In particular, when we see the degree to which women and children even (or especially) in the present modern global economy are exploited to provide sweatshop labor in the making of "inexpensive" clothing and many other goods (stories of which are reported again and again through the years, without ever seeming to make much difference -- see for instance here, here, and here among dozens and dozens of others along the same lines), we should ask ourselves why we are not as solicitous and as fiercely devoted to the protection of women and children as the goddess Artemis encourages (and admonishes) us to be.

Sunday, January 17, 2016

A procession of the gods

If you make it a habit to go outside to gaze into the night sky -- and I strongly encourage everyone to make it a habit, if it is at all possible to do so -- you will no doubt have been enjoying the glorious spectacle of Orion, huge and very visible at this time of year, rising up towards the highest part of his arc across the heavens during the "prime-time" viewing hours between sundown and midnight.

Due to the progress of the earth's journey along its orbit around the sun throughout the year, Orion rises a few minutes earlier each night (about four minutes earlier), causing him to be further and further across the sky on successive nights (not much further each night, but even in the course of just one week he will be noticeably further along).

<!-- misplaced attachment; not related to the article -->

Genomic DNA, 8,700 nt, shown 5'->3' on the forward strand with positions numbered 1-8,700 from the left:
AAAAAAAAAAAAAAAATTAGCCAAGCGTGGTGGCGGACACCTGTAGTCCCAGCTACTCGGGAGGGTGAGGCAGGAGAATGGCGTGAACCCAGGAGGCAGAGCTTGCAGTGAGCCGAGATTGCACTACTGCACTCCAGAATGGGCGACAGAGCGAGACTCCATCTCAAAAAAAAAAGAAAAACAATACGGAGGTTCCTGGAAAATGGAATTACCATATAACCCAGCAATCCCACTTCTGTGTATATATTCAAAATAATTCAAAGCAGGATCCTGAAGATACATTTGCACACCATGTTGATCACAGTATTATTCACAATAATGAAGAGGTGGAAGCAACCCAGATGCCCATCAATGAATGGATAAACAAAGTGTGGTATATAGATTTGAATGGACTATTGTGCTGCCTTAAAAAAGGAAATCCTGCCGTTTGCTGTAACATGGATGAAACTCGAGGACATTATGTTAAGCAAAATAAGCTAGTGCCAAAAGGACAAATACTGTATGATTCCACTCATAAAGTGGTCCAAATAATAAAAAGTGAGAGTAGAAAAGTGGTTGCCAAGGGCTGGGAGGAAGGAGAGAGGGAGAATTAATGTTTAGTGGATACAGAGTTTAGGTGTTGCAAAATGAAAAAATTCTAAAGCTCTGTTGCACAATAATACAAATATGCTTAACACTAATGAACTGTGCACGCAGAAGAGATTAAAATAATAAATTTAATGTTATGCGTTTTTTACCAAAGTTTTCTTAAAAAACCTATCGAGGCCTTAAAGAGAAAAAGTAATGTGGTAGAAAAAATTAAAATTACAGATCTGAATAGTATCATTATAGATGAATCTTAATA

This nightly western progress means that new constellations begin to rotate into view each night, rising up a bit earlier above the eastern horizon on each successive night -- and for the past few weeks, the majestic form of Leo the Lion has been looming up above the eastern horizon during those "prime time" star-gazing hours, getting higher and higher each evening.

This means that if you step outside at 10:00 each evening (or 22:00 if you are using the 24-hour method), Leo will be a bit higher each night that you step outside at 10. And, as Leo gets higher in the sky, if you have been going outside around 10:30 or certainly 11 pm, you cannot have failed to notice the brilliant orb of an extremely bright planet rising just below the stars of the celestial Lion (visible by 11 pm for most readers, even if you have a fairly high horizon skyline when you face to the east).

Now that we have access to the web at all times, it is pretty easy to look up any of a number of websites to tell you the name of the planet whose golden beams of reflected light you are enjoying in the east in the vicinity of Leo. But, if you had lived thousands of years ago, prior to the invention of networked information-bearing devices, how might you have identified this planet?